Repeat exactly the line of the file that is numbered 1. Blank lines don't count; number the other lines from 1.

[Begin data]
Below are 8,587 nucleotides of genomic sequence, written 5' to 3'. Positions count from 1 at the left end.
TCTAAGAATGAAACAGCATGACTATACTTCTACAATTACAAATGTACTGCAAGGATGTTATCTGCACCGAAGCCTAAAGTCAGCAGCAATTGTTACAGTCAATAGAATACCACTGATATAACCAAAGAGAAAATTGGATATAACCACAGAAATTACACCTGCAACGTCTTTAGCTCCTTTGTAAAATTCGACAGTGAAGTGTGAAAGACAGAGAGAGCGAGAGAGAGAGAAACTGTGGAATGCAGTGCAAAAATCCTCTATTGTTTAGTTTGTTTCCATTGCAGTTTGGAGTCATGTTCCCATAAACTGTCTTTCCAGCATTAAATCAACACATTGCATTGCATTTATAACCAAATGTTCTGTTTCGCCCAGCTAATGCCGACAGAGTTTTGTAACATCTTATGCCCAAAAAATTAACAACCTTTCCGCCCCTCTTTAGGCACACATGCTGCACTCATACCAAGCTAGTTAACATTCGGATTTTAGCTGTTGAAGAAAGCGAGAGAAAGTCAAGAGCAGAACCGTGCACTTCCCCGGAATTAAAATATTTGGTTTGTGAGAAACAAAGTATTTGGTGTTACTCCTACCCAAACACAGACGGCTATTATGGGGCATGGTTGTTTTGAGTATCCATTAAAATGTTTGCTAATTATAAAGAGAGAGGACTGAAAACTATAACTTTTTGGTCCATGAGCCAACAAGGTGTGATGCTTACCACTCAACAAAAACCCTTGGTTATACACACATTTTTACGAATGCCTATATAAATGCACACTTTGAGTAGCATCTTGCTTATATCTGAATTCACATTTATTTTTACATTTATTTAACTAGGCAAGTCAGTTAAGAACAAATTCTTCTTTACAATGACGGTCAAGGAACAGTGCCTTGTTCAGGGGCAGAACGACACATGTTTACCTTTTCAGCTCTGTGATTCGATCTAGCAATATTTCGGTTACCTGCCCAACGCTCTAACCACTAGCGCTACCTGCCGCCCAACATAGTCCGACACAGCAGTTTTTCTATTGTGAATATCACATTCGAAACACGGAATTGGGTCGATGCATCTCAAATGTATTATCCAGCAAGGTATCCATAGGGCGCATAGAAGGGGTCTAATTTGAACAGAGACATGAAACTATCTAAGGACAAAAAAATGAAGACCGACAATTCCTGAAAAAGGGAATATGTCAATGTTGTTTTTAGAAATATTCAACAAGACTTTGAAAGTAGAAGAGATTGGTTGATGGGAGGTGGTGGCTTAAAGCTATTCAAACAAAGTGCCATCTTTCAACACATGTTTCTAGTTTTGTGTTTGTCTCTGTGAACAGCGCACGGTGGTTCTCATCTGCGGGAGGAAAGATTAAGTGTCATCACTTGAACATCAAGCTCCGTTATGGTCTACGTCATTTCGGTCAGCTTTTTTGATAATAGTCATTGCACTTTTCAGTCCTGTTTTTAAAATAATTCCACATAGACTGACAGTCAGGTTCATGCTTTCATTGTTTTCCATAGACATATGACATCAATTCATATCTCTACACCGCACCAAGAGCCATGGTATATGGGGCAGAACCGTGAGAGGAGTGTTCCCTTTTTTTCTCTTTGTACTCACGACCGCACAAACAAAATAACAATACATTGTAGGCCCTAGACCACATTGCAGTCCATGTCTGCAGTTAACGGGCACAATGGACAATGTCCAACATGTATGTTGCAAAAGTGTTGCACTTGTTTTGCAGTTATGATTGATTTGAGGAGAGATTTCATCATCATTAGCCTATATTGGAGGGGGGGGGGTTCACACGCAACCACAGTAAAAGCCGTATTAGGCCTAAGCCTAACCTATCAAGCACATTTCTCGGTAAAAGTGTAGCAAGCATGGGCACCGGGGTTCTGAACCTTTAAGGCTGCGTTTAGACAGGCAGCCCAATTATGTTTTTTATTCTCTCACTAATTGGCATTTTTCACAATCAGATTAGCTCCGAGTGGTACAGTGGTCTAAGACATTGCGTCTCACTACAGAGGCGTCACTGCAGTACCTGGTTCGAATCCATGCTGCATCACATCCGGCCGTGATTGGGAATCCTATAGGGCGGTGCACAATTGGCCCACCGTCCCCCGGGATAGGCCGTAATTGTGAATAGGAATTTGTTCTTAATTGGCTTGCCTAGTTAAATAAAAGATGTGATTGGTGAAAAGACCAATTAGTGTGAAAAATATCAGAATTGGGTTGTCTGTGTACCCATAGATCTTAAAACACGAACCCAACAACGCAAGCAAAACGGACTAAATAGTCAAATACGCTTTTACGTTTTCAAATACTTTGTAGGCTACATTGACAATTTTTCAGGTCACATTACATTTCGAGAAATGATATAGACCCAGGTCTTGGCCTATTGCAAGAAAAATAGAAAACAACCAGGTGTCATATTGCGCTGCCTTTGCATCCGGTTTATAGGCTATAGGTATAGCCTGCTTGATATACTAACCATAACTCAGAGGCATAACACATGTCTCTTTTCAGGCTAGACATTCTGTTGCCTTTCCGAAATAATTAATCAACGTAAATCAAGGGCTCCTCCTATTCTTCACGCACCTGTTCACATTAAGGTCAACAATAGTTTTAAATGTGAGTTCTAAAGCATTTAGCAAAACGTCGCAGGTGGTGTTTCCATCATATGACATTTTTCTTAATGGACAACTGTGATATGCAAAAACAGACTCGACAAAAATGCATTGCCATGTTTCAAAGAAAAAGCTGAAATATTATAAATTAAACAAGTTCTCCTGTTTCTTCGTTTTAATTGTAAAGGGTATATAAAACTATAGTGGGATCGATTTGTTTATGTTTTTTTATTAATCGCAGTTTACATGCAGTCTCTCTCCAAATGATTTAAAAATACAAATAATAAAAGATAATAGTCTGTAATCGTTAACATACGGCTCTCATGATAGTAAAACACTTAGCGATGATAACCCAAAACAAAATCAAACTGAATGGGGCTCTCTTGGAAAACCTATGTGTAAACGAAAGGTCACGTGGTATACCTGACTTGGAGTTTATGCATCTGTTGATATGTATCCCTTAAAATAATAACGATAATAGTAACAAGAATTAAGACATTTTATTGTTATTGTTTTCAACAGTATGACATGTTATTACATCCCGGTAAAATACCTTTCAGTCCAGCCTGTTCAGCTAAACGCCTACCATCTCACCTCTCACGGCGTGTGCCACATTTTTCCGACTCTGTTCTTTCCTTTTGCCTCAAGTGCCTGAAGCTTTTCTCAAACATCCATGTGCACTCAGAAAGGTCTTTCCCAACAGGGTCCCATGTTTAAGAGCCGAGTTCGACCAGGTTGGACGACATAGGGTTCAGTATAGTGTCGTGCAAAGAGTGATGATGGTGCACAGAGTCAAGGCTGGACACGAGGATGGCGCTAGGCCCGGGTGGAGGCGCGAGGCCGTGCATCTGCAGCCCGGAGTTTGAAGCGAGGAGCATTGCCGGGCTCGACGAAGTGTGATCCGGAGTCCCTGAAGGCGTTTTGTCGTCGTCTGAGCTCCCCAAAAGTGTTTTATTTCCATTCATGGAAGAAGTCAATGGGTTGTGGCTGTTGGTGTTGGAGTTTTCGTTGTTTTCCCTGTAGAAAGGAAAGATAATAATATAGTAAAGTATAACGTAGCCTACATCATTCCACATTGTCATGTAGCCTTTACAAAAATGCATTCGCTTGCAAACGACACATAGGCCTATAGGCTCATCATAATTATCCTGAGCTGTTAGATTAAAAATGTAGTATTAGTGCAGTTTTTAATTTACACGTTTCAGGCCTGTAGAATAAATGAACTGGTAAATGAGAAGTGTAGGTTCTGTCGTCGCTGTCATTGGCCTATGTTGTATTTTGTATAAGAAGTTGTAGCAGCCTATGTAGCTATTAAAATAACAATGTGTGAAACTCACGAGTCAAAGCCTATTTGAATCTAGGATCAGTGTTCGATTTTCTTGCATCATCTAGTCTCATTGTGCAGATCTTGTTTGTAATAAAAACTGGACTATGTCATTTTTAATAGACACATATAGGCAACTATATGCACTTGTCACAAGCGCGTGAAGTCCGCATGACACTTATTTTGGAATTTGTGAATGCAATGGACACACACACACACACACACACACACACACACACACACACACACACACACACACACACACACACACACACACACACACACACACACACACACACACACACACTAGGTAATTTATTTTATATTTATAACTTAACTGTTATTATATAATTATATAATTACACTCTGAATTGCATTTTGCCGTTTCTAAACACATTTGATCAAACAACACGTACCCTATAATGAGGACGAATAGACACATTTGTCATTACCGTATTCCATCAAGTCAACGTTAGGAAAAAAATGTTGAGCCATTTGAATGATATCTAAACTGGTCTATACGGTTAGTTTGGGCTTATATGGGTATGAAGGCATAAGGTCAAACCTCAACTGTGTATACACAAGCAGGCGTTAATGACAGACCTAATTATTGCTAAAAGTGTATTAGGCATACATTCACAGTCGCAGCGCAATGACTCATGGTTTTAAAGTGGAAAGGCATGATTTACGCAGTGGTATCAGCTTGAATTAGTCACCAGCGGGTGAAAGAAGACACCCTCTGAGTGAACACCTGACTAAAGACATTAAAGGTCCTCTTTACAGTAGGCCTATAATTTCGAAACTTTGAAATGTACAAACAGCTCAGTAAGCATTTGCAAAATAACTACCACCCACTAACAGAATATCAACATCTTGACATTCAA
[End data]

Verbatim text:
Below are 8,587 nucleotides of genomic sequence, written 5' to 3'. Positions count from 1 at the left end.